had later intentions to pursue the project. I must assume it was interrupted that time by my agreements with Daigh of Fawcett and Agnelli of Bell, and heading south. Jango’s place on the small drawing stand at West 113th Street was taken by Bill O’Brien, America flyer. Work on Lucky Bill was held to a slow pace by the daytime demands of Captain Marvel and Mary, and brought to an abrupt halt by my own entry into the service. A week of strips with near-finished penciling, some partly inked, all lettered, were stored away when I departed. Strip number 6 left Bill stranded on a mountain in enemy territory. But Bill had tenacity. Recently I was looking at the old drawings, and there was Bill, still clinging to the mountainside, after 58 years!

Judi the Jungle Girl by Swayze—with Jango already waiting in the wings for his own big chance at stardom. [©2002 Marc Swayze.]

Although I scripted a number of Captain Marvel stories when in the military, I don’t recall ever having one thought about the syndicate tries. Then, several months on a hospital bed, an injured leg stretched out before me, I drew Trudy, a girl private detective. One Sunday page, lettered and inked, was completed when the work began to reveal a serious lack of what Russell Keaton and I had often discussed... spontaneity. Another idea, begun under the same circumstances and continued later, was Little Ug-Li, a youngster dwelling in a mythical bygone age. It wasn’t a bother when I realized later that the idea might be taken as a

“The art for Jango had something of a Captain Marvel flavor....” [©2002 Marc Swayze.]


44

Mike Manley

“ Its Really Hard To Be Simple! ” An Interview with Power of Shazam! Artist MIKE MANLEY Conducted by P.C. Hamerlinck [As related below, Mike Manley was the inker and/or penciler on much of the nearly 50-issue Shazam! series developed and written by Jerry Ordway during the 1990s.] FCA: Mike, tell me a little bit about your background… where you grew up, and if you have any early memories of comic books you may have read as a youngster. MIKE MANLEY: I was born and grew up in Michigan. I was reading comics at a very early age. My dad used to buy them for me, or let me have the change in his pocket to buy them when we went to the store. I was fascinated when he would tell me about the comics he used to read when he was a kid, such as Captain Midnight, Captain Marvel Adventures, and The Spirit. I remember making a trip with my family to Lansing, Michigan, and stopping along the way at a store, where I saw some T.H.U.N.D.E.R. Agents comics by Wally Wood that really captivated me. My favorite hero as a kid was Superman. Space Ghost became my second favorite hero when his cartoon appeared on television. Later, my favorite comics to read were Magnus, Robot Fighter and Jack Kirby’s Kamandi. I wasn’t into Marvel Comics too much because they were not readily available at my neighborhood stores for some reason… but I loved the Spider-Man TV show and the old stiffly-animated Marvel super-hero cartoons. FCA: Did you have an early interest in art and drawing? MANLEY: When we moved in 1975, I found a comic shop that stocked all the Marvel titles, and I really got into them. My only previous exposure to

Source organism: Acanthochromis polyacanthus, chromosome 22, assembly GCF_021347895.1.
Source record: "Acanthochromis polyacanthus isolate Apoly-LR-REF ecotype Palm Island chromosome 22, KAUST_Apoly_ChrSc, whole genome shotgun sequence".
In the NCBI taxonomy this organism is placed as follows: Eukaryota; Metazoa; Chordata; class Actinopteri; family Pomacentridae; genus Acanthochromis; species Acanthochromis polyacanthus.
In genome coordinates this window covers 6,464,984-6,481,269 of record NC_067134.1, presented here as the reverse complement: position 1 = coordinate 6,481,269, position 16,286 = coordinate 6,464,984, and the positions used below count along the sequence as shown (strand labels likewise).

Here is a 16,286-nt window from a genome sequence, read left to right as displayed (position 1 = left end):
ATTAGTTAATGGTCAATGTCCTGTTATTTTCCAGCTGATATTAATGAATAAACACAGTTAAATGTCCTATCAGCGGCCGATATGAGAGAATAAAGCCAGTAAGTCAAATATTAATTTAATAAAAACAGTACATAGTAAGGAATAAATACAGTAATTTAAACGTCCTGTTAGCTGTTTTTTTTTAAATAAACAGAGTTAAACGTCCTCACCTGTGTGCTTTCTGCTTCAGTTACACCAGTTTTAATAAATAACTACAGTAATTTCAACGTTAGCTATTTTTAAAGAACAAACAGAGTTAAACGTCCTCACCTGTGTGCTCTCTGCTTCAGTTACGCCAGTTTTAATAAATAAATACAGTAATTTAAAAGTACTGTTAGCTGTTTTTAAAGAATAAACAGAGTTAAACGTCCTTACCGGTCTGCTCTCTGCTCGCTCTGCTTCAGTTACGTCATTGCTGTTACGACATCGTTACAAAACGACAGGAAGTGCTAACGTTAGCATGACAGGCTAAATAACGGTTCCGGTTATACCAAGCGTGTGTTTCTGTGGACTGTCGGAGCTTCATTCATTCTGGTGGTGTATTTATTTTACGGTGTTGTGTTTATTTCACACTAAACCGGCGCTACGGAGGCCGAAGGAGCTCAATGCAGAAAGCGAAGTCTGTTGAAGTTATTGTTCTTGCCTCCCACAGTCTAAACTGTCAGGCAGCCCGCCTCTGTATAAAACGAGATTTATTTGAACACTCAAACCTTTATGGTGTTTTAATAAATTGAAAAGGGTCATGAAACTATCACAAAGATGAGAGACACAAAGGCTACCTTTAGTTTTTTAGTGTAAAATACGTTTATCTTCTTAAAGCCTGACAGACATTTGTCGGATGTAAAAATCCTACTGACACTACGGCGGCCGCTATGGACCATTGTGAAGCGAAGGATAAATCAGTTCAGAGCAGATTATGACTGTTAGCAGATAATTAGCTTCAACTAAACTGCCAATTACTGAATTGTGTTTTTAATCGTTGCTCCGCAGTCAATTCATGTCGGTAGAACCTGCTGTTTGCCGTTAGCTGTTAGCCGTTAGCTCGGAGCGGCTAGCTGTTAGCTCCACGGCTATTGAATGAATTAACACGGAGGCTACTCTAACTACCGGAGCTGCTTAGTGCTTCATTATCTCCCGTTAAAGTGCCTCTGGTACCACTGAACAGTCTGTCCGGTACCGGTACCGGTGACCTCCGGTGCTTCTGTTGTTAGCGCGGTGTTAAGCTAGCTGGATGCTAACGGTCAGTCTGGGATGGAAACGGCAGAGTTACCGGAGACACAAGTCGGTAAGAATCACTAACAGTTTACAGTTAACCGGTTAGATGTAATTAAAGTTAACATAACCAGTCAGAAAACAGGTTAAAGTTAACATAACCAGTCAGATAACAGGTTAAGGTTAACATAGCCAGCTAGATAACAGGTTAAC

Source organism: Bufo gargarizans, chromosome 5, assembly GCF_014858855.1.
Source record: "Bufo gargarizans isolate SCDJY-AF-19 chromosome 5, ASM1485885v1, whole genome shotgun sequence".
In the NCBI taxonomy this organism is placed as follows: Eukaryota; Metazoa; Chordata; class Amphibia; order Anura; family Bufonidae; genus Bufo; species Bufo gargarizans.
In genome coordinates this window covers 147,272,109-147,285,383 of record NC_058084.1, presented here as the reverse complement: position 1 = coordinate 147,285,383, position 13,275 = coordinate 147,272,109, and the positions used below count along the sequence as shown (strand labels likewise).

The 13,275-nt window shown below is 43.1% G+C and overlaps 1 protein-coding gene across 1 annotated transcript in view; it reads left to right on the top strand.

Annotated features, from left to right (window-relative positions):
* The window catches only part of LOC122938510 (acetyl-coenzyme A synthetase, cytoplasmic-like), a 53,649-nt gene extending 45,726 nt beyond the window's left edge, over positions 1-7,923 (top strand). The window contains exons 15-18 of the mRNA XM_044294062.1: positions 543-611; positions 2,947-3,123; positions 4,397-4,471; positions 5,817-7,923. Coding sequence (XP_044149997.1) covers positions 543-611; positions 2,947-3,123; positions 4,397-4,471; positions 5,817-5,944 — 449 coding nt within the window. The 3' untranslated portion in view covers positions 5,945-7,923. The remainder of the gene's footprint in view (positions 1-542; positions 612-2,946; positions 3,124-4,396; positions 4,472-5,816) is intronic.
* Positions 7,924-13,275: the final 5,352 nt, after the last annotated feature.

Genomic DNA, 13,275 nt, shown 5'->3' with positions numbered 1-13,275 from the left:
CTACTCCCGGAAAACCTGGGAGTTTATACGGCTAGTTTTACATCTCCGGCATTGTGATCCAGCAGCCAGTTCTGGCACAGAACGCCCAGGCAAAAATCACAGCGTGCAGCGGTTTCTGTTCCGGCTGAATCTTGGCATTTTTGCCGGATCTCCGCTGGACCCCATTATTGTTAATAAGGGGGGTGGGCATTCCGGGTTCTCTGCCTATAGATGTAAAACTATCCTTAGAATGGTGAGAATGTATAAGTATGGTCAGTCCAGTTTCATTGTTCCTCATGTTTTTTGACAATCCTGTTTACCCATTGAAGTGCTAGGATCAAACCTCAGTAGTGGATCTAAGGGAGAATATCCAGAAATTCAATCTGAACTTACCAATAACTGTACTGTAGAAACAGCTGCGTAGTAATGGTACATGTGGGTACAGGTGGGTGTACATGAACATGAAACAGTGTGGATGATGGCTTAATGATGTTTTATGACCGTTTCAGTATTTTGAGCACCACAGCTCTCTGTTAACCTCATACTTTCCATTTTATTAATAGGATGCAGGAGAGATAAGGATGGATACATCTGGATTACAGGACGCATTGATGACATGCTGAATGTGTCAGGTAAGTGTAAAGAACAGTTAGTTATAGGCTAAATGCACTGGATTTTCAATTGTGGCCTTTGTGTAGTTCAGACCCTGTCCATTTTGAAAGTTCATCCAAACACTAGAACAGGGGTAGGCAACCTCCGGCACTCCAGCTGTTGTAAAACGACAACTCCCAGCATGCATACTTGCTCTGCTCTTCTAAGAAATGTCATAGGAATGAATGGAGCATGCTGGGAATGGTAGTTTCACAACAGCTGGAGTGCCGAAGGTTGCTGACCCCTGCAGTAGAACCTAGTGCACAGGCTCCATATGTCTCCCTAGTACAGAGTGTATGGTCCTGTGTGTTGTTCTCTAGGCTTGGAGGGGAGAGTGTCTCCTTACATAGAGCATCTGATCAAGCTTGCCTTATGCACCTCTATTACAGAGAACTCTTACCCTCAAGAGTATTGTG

“We’re looking for people who like to Draw!” And Mike Manley, selfcaricatured above, loved to draw Power of Shazam!—as in the pencil breakdowns below before they were inked by Dick Giordano. [Caricature ©2002 Mike Manley; Shazam! art ©2002 DC Comics.]

the Marvel characters was the ones I saw on TV and a few comics I had got down at the local deli that were resold with the covers torn off. I’d go to the comic shop several times a week after school, sometimes with my brother Dave, who was a fan of The Human Torch and Spider-Man. It was during this time of my life that I became really hooked on comics, became aware of comic fandom and conventions, and decided I wanted to be a comic book artist or animator. I began drawing from a very early age and was encouraged by both my parents and my grandma who used to bring me extra drawing supplies from Chrysler, where she worked. My grandpa, my mom’s dad, was a commercial artist and could do masterful calligraphy. FCA: How did you break into the comic book business? MANLEY: I started networking at comic conventions in the late ’70s and early ’80s and finally got my big break, assisting on Robotech for DC Comics. That led to additional freelance work from DC and later at Marvel Comics. In the meantime, I started doing some work for Western Publishing, illustrating many activity and children’s books. By 1987 I was sharing Al Williamson’s studio with Al and Bret Blevins, whom I became best pals with after having a chance meeting when he came through Michigan on his way to New York. Bret had landed a job with Marvel, and Al had just received a very loosely penciled Daredevil story from Steve Ditko. Al was going to